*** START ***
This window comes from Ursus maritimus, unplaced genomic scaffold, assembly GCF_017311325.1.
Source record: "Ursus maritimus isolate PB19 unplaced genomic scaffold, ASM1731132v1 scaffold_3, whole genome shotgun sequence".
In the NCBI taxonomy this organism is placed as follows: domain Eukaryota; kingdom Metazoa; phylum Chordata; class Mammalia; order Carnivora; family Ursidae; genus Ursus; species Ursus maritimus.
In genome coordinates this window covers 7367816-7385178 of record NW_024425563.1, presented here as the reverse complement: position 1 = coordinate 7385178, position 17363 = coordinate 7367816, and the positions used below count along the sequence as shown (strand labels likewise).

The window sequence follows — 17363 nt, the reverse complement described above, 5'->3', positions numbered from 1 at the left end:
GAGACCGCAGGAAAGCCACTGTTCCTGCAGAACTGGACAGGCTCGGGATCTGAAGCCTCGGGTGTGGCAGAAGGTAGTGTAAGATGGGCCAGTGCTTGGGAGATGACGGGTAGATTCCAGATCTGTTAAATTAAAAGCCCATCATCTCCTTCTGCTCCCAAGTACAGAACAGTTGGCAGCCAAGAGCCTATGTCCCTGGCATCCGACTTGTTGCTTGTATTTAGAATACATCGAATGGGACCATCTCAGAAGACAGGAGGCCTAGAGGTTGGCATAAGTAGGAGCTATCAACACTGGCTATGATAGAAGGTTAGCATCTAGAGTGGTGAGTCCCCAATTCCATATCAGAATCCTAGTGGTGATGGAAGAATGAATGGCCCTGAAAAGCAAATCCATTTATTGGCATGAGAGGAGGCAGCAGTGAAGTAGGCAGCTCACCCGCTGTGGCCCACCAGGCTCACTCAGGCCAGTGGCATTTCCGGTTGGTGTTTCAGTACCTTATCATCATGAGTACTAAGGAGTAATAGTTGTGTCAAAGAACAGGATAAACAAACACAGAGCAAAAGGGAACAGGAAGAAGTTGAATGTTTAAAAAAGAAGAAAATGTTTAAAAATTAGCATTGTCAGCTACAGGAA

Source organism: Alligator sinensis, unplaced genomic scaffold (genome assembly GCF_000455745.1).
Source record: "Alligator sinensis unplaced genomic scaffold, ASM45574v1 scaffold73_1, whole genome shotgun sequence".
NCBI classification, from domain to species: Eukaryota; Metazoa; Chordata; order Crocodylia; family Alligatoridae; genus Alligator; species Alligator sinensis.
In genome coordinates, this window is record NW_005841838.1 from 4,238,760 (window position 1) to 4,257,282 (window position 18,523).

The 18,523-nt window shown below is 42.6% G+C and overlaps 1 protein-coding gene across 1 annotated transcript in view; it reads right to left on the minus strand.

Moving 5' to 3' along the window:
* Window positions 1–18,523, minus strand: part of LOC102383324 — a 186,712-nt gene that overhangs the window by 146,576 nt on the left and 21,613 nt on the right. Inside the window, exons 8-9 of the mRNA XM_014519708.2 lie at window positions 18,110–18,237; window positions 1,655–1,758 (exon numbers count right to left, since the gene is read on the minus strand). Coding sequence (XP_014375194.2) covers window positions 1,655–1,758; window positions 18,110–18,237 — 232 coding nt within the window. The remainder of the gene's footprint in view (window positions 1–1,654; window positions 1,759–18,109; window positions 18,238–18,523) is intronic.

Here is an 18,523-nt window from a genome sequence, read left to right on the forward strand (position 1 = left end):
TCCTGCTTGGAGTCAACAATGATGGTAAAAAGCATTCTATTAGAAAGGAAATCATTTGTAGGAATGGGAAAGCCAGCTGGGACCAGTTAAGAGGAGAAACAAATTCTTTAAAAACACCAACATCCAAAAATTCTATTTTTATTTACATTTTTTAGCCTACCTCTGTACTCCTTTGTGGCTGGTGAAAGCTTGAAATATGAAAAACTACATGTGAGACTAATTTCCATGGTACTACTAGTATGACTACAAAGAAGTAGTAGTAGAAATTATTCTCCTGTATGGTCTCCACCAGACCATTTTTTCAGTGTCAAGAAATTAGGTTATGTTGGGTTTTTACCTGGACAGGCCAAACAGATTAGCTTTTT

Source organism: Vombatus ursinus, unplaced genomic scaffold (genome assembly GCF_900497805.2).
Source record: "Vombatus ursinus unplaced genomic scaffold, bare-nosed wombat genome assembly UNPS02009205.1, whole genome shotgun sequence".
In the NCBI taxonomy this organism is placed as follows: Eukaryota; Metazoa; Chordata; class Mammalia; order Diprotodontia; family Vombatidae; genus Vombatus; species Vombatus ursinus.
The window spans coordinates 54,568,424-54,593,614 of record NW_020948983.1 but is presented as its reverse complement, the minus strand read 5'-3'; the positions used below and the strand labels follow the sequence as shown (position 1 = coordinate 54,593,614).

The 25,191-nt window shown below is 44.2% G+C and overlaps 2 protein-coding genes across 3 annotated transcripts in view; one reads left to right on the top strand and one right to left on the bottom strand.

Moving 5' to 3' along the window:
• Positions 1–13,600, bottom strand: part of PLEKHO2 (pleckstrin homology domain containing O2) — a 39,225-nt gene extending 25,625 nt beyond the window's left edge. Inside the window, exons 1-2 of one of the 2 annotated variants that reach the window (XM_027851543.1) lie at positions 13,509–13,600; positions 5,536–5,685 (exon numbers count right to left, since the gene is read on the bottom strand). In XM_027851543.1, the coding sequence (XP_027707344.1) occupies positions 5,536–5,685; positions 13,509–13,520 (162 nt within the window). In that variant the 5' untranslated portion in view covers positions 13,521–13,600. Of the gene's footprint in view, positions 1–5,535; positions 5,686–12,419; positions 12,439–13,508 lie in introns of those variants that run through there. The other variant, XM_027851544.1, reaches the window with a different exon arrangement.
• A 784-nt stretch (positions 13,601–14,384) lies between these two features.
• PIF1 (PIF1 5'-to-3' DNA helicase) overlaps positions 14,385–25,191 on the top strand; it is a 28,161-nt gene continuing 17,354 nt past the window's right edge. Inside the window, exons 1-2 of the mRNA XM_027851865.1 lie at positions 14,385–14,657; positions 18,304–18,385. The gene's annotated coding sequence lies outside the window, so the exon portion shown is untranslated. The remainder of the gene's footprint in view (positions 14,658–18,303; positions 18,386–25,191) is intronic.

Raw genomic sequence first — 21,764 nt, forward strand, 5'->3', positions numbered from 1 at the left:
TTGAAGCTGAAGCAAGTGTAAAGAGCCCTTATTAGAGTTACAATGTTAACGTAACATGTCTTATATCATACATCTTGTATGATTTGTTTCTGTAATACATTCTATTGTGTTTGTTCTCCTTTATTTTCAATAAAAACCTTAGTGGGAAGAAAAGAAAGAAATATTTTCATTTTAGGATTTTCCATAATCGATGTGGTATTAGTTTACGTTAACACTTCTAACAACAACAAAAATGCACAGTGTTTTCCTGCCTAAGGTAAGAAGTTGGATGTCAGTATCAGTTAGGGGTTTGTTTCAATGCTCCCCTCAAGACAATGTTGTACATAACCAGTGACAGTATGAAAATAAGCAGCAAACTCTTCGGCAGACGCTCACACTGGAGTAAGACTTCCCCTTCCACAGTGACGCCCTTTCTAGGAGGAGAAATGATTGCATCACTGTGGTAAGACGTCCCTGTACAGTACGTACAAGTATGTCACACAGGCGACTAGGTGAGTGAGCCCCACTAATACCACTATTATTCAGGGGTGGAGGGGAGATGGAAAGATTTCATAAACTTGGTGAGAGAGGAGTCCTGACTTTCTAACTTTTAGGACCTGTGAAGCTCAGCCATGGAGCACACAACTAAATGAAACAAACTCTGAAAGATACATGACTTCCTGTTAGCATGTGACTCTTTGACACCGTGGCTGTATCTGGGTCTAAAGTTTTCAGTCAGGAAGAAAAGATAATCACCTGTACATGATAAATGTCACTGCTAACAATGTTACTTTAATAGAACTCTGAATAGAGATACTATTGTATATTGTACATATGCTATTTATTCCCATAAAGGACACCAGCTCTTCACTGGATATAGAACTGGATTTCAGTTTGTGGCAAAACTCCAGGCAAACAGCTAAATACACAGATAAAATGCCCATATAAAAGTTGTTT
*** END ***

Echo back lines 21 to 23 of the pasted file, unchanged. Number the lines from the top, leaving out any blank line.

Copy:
Moving 5' to 3' along the window:
• Positions 1–13,600, bottom strand: part of PLEKHO2 (pleckstrin homology domain containing O2) — a 39,225-nt gene extending 25,625 nt beyond the window's left edge. Inside the window, exons 1-2 of one of the 2 annotated variants that reach the window (XM_027851543.1) lie at positions 13,509–13,600; positions 5,536–5,685 (exon numbers count right to left, since the gene is read on the bottom strand). In XM_027851543.1, the coding sequence (XP_027707344.1) occupies positions 5,536–5,685; positions 13,509–13,520 (162 nt within the window). In that variant the 5' untranslated portion in view covers positions 13,521–13,600. Of the gene's footprint in view, positions 1–5,535; positions 5,686–12,419; positions 12,439–13,508 lie in introns of those variants that run through there. The other variant, XM_027851544.1, reaches the window with a different exon arrangement.
• A 784-nt stretch (positions 13,601–14,384) lies between these two features.